I am currently studying wind power and the power electronics used for it. In wind power a generator is driven by wind, thus the resulting power is of widely varying frequency and amplitude. The power grid, in turn, has strict requirements for the input power in terms of frequency, phaseshift and sinusoidal form. For this reason, power converters are today used routinely in wind power.

The predominant way to get the power into the grid is to use an AC-DC converter followed by a DC-DC converter and a DC-AC converter. This seems rather complicated instead of using a single direct AC-AC converter. Why is the indirect conversion via the DC "in-between" route preferable?

  • $\begingroup$ Usually the power generated by wind turbines are not directly ready to use, so we need to transport and integrate it into the interconnect networks. That's why the DC net is used to transport the power. HVDC is the most efficient way to transport electrical power. Another reason is, we have enough harmonics in the net so we need to filter them out. $\endgroup$
    – user14407
    Jul 25, 2019 at 22:56
  • $\begingroup$ @SamFarjamirad: Actually, the question is about the standard AC power grid. AC power is not AC and needs to be transformed to be suitable for grid use. The question regards how this is done and why the standard way to do this employs a DC step inbetween. $\endgroup$
    – ckrk
    Jul 25, 2019 at 23:00
  • $\begingroup$ When 2/3 of it (and it's cooling system) no longer needs to be 180 meters in the air on a pole? To combine multiple turbines on a single DC bus? $\endgroup$
    – Phil Sweet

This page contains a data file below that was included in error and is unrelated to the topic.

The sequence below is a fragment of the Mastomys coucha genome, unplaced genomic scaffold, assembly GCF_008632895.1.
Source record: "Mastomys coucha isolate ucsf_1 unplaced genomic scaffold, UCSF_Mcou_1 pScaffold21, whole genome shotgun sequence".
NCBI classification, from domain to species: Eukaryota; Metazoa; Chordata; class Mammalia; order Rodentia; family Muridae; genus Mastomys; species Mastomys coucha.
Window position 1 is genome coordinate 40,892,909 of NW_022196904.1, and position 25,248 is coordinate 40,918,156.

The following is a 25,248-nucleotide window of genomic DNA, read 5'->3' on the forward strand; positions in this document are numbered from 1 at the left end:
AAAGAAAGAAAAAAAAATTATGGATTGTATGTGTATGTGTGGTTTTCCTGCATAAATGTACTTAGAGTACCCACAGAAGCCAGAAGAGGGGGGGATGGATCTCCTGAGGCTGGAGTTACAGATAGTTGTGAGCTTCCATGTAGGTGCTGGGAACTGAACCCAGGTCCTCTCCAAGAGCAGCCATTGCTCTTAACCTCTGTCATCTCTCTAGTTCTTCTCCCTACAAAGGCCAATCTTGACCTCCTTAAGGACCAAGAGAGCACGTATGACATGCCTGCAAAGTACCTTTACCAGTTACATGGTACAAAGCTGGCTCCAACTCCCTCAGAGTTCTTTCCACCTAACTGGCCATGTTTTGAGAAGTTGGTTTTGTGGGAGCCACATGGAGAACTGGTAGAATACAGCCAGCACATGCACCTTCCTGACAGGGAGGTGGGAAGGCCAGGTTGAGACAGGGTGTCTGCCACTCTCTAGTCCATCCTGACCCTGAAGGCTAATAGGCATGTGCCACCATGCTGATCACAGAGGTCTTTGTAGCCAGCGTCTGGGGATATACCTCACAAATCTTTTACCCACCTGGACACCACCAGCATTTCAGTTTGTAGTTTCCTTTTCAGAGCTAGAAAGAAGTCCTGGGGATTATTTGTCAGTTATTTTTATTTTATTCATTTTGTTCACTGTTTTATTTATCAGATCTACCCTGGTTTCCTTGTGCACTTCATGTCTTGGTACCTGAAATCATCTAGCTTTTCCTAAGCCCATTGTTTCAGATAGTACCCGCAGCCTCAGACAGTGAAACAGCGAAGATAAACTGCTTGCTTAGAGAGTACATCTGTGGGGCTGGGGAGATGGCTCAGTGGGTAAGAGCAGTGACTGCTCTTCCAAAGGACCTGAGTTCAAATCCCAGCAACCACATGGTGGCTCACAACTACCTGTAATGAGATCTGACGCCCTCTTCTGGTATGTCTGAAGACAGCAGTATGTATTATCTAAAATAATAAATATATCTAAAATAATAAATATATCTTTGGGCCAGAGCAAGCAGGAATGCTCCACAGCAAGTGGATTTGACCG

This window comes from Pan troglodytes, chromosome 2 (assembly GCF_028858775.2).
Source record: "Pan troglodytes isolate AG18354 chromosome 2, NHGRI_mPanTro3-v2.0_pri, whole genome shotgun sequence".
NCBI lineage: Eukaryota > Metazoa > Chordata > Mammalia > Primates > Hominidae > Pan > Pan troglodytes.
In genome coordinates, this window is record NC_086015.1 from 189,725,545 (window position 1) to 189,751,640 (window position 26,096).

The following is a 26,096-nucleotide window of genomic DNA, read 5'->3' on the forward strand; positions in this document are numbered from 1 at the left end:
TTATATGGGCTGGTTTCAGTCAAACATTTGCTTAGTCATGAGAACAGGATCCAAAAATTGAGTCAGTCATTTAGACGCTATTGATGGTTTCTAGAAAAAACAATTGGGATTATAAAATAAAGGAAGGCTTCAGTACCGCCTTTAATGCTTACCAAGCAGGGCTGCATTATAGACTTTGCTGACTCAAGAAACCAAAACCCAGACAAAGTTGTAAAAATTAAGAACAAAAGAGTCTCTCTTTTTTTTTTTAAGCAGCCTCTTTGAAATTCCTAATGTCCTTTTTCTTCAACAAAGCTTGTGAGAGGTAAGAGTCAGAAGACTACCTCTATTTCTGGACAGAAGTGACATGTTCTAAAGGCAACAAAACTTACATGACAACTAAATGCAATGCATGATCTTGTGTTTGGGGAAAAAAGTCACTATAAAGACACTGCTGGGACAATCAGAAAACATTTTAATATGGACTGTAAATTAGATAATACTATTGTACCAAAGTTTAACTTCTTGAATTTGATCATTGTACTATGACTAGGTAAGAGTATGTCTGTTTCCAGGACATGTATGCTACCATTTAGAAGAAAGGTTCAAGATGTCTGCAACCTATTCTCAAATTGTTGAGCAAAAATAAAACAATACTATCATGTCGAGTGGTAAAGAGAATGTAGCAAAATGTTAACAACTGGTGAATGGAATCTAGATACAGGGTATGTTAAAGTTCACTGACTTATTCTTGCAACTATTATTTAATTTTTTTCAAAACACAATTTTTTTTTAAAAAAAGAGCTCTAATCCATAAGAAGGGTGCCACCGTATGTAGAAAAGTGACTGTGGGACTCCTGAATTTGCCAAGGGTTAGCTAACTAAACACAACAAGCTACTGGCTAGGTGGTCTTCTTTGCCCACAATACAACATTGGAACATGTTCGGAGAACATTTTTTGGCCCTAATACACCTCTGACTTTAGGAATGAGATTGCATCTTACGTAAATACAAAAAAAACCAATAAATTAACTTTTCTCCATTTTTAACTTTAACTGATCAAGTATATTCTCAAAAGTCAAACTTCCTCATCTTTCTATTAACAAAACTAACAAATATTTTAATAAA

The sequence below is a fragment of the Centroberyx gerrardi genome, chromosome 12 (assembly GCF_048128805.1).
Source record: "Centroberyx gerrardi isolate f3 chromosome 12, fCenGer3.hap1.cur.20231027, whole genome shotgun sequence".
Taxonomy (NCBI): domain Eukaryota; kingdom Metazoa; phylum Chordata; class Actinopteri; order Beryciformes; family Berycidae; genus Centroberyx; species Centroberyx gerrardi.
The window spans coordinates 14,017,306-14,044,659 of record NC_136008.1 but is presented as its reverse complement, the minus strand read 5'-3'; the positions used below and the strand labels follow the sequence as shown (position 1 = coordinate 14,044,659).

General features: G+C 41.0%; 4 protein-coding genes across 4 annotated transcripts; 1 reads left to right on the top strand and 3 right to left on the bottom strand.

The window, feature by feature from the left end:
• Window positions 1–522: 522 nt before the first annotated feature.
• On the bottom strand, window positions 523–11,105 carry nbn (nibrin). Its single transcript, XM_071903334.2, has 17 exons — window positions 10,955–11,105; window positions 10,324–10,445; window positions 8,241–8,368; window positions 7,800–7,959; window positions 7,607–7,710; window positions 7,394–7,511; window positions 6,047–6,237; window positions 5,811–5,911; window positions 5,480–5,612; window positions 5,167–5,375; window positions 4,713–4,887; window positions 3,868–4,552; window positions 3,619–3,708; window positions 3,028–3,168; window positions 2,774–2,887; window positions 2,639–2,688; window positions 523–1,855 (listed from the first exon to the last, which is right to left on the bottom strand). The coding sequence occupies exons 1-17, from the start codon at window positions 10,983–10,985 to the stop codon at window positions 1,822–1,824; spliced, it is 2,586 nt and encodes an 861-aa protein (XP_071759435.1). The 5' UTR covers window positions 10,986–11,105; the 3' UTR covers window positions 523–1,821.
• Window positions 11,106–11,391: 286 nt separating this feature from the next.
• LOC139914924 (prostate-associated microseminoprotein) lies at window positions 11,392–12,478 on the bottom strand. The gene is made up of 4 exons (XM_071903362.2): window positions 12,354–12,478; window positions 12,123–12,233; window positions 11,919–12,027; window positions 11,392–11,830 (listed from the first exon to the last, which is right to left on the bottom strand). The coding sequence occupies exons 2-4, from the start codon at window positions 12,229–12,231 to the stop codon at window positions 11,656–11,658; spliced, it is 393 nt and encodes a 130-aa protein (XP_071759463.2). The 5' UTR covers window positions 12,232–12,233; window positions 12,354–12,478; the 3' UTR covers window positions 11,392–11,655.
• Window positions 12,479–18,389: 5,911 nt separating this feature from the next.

Jul 27, 2019 at 1:03
  • $\begingroup$ @PhilSweet: Tanks for your comments! Especially, the 2nd makes a lot of sense to me, that the intermediate DC allows to collect inputs of several turbines, witch seems a frequent case for wind farms. Regarding, the 1st comment, i believe that the power electronics are typically situated on the ground. Stil, what would be the disadvantage of having AC/AC conversion 180 above ground? Are you implying that it is heavier to buil a direct AC/AC system? $\endgroup$
    – ckrk
    Jul 27, 2019 at 11:16
  • $\begingroup$ Now cross posted here : electronics.stackexchange.com/q/450383/152903 $\endgroup$
    – Solar Mike
    Jul 27, 2019 at 12:10

1 Answer 1


The wind turbines that I have worked on, and others I have read about, rotate the generator at the correct speed to produce the power at the correct voltage and frequency so it goes directly into the grid.

This is why they control the pitch of the blades to keep with the tolerances stated by the power supply companies for voltage and frequency...

  • 1
    $\begingroup$ there are several concepts on how to attain grid stability. The one you describe is probably the classic approach, however it is getting less common. Modern wind turbines tend not to pitch for grid stability anymore, but pitch only to stay in the optimal power conversion regime mandated by tip-to-toe ratio. Thus they maximize power output and use power electronics to ensure grid stability. $\endgroup$
    – ckrk
    Jul 26, 2019 at 9:32

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